This is important from an engineering context because covariates often do not have a linear effect on the outcome of the fault diagnosis. Additionally, there are situations where a covariate is not directly measured confounding what could be a direct effect on the asset. The ability of deep learning based methods to automatically construct nonlinear representations given these situations is of great value to the engineering and fault diagnosis communities.

Since 2015, deep learning methodologies have been applied, with success, to diagnostics or classification tasks of rolling element signals [2, 1626]. Wang et al. [2] proposed the use of wavelet scalogram images as an input into a CNN to detect faults within a set of vibration data. A series of 32 × 32 images is used. Lee et al. [20] explored a corrupted raw signal and the effects of noise on the training of a CNN. While not explicitly stated, it appears that minimal data conditioning by means of a short-time Fourier transform was completed and either images or a vector of these outputs, independent of time, was used as the input layer to the CNN. Guo et al. [17] used Case Western’s bearing data set [4] and an adaptive deep CNN to accomplish fault diagnosis and severity. Abdeljaber et al. [19] used a CNN for structural damage detection on a grandstand simulator. Janssens et al. [21] incorporated shallow CNNs with the amplitudes of the discrete Fourier transform vector of the raw signal as an input. Pooling, or subsampling, layers were not used. Chen et al. [16] used traditional feature construction as a vector input to a CNN architecture consisting of one convolutional layer and one pooling layer for gearbox vibration data. Although not dealing with rolling elements, Zhang [22] used a deep learning multiobjective deep belief network ensemble method to estimate the remaining useful life of NASA’s C-MAPSS data set. Liao et al. [23] used restricted Boltzmann machines (RBMs) as a feature extraction method, otherwise known as transfer learning. Feature selection was completed from the RBM output, followed by a health assessment via self-organizing maps (SOMs). the remaining useful life (RUL) was then estimated on run-to-failure data sets. Babu [24] used images of two PHM competition data sets (C-MAPSS and PHM 2008) as an input to a CNN architecture. While these data sets did not involve rolling elements, the feature maps were time-based, therefore allowing the piecewise remaining useful life estimation. Guo et al. [18] incorporated traditional feature construction and extraction techniques to feed a stacked autoencoder (SAE) deep neural network. SAEs do not utilize convolutional and pooling layers. Zhou et al. [25] used fast Fourier transform on the Case Western bearing data set for a vector input into a deep neural network (DNN) using 3, 4, and 5 hidden layers. DNNs do not incorporate convolutional and pooling layers, only hidden layers. Liu et al. [26] used spectrograms as input vectors into sparse and stacked autoencoders with two hidden layers. Liu’s results indicate there was difficulty classifying outer race faults versus the baseline. Previous deep learning based models and applications to fault diagnostics are usually limited by their sensitivity to experimental noise or their reliance on traditional feature extraction.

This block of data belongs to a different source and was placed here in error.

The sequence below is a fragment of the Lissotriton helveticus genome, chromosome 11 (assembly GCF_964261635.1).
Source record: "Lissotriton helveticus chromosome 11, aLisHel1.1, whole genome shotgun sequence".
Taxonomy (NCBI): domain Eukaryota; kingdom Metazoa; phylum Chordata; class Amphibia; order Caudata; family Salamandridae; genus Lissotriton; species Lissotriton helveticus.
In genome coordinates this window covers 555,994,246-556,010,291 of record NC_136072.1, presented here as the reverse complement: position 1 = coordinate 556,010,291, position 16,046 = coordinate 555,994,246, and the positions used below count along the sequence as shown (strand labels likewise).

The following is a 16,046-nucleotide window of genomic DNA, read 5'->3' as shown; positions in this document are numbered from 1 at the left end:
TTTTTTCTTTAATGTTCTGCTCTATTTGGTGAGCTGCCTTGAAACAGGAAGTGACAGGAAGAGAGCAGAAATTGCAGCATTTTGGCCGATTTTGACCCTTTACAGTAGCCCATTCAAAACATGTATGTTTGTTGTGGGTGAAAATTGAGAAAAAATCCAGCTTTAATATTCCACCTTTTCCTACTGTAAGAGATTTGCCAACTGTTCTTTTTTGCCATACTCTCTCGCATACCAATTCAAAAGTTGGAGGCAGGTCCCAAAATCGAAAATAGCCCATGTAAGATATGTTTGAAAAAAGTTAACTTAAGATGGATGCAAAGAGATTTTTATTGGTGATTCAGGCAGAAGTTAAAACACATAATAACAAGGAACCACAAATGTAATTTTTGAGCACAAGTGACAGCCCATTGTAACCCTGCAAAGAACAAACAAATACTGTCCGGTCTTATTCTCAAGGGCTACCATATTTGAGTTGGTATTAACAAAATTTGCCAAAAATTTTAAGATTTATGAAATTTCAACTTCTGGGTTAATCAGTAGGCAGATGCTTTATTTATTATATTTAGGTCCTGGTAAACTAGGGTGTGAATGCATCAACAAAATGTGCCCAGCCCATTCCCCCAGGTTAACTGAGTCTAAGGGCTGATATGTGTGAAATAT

In this paper, we propose an improved CNN based model architecture for time-frequency image analysis for fault diagnosis of rolling element bearings. Its main element consists of a double layer CNN, that is, two consecutive convolutional layers without a pooling layer between them. Furthermore, two linear time-frequency transformations are used as image input to the CNN architecture: short-time Fourier transform spectrogram and wavelet transform (WT) scalogram. One nonlinear nonparametric time-frequency transformation is also examined: Hilbert-Huang transformation (HHT). HHT is chosen to compliment the traditional time-frequency analysis of STFT and WT due to its benefit of not requiring the construction of a basis to match the raw signal components. These three methods were chosen because they give suitable outputs for the discovery of complex and high-dimensional representations without the need for additional feature extraction. Additionally, HHT images have not been used as a basis for fault diagnostics.

Beyond the CNN architecture and three time-frequency analysis methods, this paper also examines the loss of information due to the scaling of images from 96 × 96 to 32 × 32 pixels. Image size has significant impact on the CNN’s quantity of learnable parameters. Training time is less if the image size can be reduced, but classification accuracy is negatively impacted. The methodology is applied to two public data sets: (1) the Machinery Failure Prevention Technology (MFPT) society rolling element vibrational data set and (2) Case Western Reserve University’s Bearing data set [4].